Hamburg said FDA needs to proactively identify dangerous practices at compounding pharmacies before patients are harmed rather than reacting after a crisis occurs.

And she indicated that FDA has learned from its experiences as the recent compounding tragedy has unfolded.

"One of the things that we heard consistently and clearly was the need for greater communication" between FDA and state regulators, Hamburg said.

Funding. Carmen A. Catizone, executive director of the National Association of State Boards of Pharmacy, said in December that state regulators lack the funding to properly inspect all of the pharmacies in their jurisdiction [see January 15, 2013, AJHP News].

Wiberg acknowledged that funding issues have been a concern for state boards of pharmacy over the past decade.

"There has been a constant fight to retain our resources, to retain our staffing, to retain our appropriations," he said.

Jay Campbell, executive director of the North Carolina Board of Pharmacy, said state governments need to adequately fund their pharmacy boards. In particular, he said, licensing fees collected by the boards should be used to ensure patient safety and not "regarded as vehicles for revenue."

Definitions. FDA has clear jurisdiction over drug manufacturers, but state pharmacy boards have traditionally regulated the practice of pharmacy compounding.

Hamburg underwent two days of grilling last November from Congress, with some legislators saying FDA should have treated NECC as a manufacturer and taken action against the company. She said FDA was hampered by ambiguity over whether the agency has the authority to act against a compounding pharmacy whose practices are akin to drug manufacturing.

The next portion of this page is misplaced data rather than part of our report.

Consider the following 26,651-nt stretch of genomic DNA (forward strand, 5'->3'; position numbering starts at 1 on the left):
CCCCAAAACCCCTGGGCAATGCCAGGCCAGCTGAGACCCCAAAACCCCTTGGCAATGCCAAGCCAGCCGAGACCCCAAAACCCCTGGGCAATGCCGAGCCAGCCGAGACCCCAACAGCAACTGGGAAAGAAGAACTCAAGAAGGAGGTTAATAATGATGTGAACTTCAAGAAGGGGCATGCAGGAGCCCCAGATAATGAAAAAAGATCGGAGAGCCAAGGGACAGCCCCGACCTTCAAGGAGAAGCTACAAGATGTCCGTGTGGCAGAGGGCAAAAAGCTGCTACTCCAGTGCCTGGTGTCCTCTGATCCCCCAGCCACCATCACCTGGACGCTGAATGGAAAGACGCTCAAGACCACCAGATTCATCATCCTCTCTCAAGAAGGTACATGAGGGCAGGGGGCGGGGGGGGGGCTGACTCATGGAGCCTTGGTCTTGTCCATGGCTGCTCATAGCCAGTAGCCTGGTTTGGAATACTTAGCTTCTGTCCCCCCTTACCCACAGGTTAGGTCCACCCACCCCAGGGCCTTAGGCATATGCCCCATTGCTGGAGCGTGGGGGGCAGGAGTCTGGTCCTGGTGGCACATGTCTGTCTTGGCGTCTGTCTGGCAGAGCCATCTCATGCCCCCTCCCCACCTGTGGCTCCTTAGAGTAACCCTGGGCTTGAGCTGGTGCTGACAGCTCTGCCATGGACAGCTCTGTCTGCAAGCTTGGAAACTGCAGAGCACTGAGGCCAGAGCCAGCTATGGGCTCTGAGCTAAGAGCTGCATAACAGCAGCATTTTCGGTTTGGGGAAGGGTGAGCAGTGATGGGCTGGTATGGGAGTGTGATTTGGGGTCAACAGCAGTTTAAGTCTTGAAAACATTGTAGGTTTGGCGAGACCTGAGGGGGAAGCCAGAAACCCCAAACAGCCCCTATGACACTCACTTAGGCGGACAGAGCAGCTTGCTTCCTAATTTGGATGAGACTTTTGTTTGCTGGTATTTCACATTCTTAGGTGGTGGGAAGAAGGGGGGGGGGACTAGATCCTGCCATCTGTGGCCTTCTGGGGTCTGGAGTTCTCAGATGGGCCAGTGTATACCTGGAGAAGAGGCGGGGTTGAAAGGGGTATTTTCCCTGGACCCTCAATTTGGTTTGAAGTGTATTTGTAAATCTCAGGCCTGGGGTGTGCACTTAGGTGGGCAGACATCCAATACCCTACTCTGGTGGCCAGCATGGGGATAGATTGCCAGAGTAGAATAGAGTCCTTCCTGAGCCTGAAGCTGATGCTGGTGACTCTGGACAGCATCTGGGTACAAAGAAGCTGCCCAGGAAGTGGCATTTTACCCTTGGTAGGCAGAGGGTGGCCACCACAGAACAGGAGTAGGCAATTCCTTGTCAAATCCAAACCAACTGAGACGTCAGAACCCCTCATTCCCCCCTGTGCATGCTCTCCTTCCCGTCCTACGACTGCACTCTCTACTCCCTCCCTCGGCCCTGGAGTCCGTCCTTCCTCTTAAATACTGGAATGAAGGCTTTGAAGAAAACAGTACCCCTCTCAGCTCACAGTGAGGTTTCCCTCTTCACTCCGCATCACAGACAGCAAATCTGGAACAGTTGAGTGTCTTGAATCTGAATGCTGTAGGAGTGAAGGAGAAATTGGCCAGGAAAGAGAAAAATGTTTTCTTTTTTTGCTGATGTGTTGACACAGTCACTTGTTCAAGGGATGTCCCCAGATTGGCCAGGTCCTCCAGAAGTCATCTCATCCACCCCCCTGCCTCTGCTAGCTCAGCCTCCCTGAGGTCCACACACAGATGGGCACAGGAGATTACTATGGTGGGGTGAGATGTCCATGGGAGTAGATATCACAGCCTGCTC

Underlying this issue, Wiberg said, is the lack of clarity on differences between compounding from manufacturing.

In the case of NECC, "should the activities they were engaged in be classified as nontraditional compounding or nontraditional manufacturing?" he asked.

He and others said pharmacy boards would benefit from having clear definitions from FDA to help classify these activities and determine who should be primarily responsible for regulating specific pharmacies.

During her November testimony before Congress, Hamburg asked legislators to support a "risk-based framework" for regulating pharmacy compounding. Under that framework, traditional compounding would remain under state regulation, compounding practices that are deemed nontraditional would be regulated by FDA, and some sterile compounders would need to follow the Good Manufacturing Practices required of drug manufacturers.

More recently, the consumer advocacy group Public Citizen on December 18 released a letter to Health and Human Services Secretary Kathleen Sebelius opposing Hamburg's proposal. The letter stated that FDA's proposal obscures the line between traditional and nontraditional compounding and would further confuse the regulatory landscape.

A docket for comments on the framework was available through January 18.

"We are eager for input from any and all who want to sharer their perspective, experiences, and ideas on this critical issue of pharmacy compounding," Hamburg said.